Executives Can’t Make Agile Work

In the olden days, executives in suits never heard of “agile” or “Scrum”. It was new back then. The “agile” and the “Scrum” were brought in by developers. In a very grassroots kind of way. Teams wanted to improve, so they tried it on for size. Agile. Scrum.

They were “in”, they were engaged, they were experimenting. These developers opted-in to try Scrum. They gave their consent to investigate it.

Teams gave their consent. And that’s a big part of why it actually worked…

Mandated Collaboration

In the present day, Agile is a mainstream idea. Now formally authorized leadership- management- is leading the charge. And here is where it gets interesting.

Interesting, because now Agile is being pushed on teams, without their consent. By authority. Professional “agile coaches” seal the fate of the teams, by acting as management’s proxy, force-feeding training and “inflicting help” on teams, teams that never, ever consented… because no one asked them in the 1st place.

This is a very serious problem.We seem to looking the other way in the Agile community, like this actually doesn’t matter.

It matters. A lot. You can have a transaction with your “agile enablement” vendor, but you cannot have a transformation in your organization if the people who do the work are not engaged. And engagement does not come from mandating or imposing Agile practices, from the top-down, on teams.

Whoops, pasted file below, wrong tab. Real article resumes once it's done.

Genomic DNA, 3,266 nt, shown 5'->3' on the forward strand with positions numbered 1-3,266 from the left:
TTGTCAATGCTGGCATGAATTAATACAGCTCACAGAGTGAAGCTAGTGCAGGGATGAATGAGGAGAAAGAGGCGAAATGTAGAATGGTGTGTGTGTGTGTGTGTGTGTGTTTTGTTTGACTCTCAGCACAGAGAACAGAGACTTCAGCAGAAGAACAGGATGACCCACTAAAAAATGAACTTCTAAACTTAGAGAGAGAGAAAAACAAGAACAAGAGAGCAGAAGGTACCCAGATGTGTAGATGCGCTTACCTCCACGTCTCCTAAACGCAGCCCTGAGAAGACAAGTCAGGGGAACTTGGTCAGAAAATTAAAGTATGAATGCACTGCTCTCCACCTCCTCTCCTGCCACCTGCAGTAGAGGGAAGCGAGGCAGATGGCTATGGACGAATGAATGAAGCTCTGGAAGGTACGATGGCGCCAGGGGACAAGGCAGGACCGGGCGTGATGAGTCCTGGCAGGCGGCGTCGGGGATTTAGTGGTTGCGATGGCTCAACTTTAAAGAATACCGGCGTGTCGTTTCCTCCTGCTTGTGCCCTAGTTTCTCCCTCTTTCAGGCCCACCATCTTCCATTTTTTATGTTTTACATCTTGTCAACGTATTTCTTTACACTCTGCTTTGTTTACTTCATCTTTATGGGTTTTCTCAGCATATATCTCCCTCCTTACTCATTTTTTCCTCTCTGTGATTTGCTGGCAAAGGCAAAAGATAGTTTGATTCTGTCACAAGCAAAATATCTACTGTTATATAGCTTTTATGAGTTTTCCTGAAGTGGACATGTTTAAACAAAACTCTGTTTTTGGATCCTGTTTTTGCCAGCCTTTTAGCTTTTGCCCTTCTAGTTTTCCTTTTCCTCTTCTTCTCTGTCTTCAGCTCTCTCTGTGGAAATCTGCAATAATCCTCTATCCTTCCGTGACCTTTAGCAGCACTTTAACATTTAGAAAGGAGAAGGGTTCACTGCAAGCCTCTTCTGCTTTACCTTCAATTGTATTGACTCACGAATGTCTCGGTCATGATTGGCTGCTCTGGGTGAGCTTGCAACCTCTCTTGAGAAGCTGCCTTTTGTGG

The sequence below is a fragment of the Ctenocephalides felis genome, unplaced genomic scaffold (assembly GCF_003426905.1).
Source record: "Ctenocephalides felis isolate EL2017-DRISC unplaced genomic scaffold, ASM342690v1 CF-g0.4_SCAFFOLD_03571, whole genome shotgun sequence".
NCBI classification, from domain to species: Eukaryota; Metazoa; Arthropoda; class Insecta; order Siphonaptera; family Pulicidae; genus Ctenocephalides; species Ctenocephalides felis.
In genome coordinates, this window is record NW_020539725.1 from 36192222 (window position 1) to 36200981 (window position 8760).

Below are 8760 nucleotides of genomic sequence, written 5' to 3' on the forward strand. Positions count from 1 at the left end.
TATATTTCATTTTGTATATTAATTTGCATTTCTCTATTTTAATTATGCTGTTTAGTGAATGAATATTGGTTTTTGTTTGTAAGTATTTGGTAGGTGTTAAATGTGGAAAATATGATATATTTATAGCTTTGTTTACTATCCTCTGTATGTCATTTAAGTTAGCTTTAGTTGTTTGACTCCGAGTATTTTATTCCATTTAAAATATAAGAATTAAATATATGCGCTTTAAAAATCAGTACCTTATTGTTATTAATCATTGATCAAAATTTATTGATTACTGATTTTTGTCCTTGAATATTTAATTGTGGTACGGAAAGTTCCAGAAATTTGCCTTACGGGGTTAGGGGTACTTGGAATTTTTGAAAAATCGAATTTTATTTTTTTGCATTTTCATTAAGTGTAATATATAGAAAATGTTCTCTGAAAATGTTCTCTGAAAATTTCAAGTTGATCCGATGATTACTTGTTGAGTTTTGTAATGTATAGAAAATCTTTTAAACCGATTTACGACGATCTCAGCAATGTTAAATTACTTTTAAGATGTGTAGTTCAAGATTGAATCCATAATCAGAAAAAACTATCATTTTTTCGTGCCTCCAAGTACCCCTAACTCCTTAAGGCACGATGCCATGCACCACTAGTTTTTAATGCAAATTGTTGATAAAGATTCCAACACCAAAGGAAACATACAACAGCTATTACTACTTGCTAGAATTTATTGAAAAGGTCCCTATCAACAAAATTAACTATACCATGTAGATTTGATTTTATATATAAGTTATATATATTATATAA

It comes from people choosing for themselves.

Engagement is the secret sauce.

Prescriptive mandates kill engagement.

 

What To Do?

The obvious thing to do is engage everyone- the executives AND the people who do the work- EVERYONE. Now, some Agile coaches will just tell you this is just not necessary. That all we need is the executives. That you can just push Agile on the teams, and everything will be OK. That everything will be fine. That “pushing” Agile on teams without their consent will work.

It won’t…and it doesn’t. Martin Fowler, an original signatory of the Agile Manifesto, said as much in 2006 in an essay entitled “The Agile Imposition“.

Here are some quotes from that essay:

“Imposing a process on a team is completely opposed to the principles of agile software, and has been since its inception.”

“Imposing an agile process from the outside strips the team of the self-determination which is at the heart of agile thinking.”

“Not just should a team choose their own process, the team should be control of how that process evolves.”

“…I’d rather have a team work in a non-agile manner they chose themselves than have my favorite agile practices imposed upon them.”

“So… I hope I’ve made clear that imposing agile methods is a very red flag.”

Not convinced yet? Gallup says disengagement is costing employers BILLIONS every year:

…about one in eight workers — roughly 180 million employees in the countries studied — are psychologically committed to their jobs and likely to be making positive contributions to their organizations. (source link)

Employers can reclaim this lost productivity by engaging people. That ain’t gonna happen with a mandate or imposition of Agile practices.

Still not convinced?

There is a mound of data now coming out of MIT that now completely invalidates the idea that you can make a top-down “push” work. The MIT data proves you cannot get lasting organizational change without getting engagement from the people being affected. This data proves that pushing process change on teams that are not engaged simply does not work.

Open Agile Adoption is a method for engaging everyone. It expects something from everyone involved. It creates engagement, which is the very fuel of a rapid and lasting Agile adoption. It works.

You can learn more here:

Open Agile Adoption Explained

20 Minute Video of Daniel Mezick Explaining Open Agile Adoption on INFOQ

Open Agile Adoption Videos

Open Agile Adoption Articles

Open Agile Adoption Blog Posts

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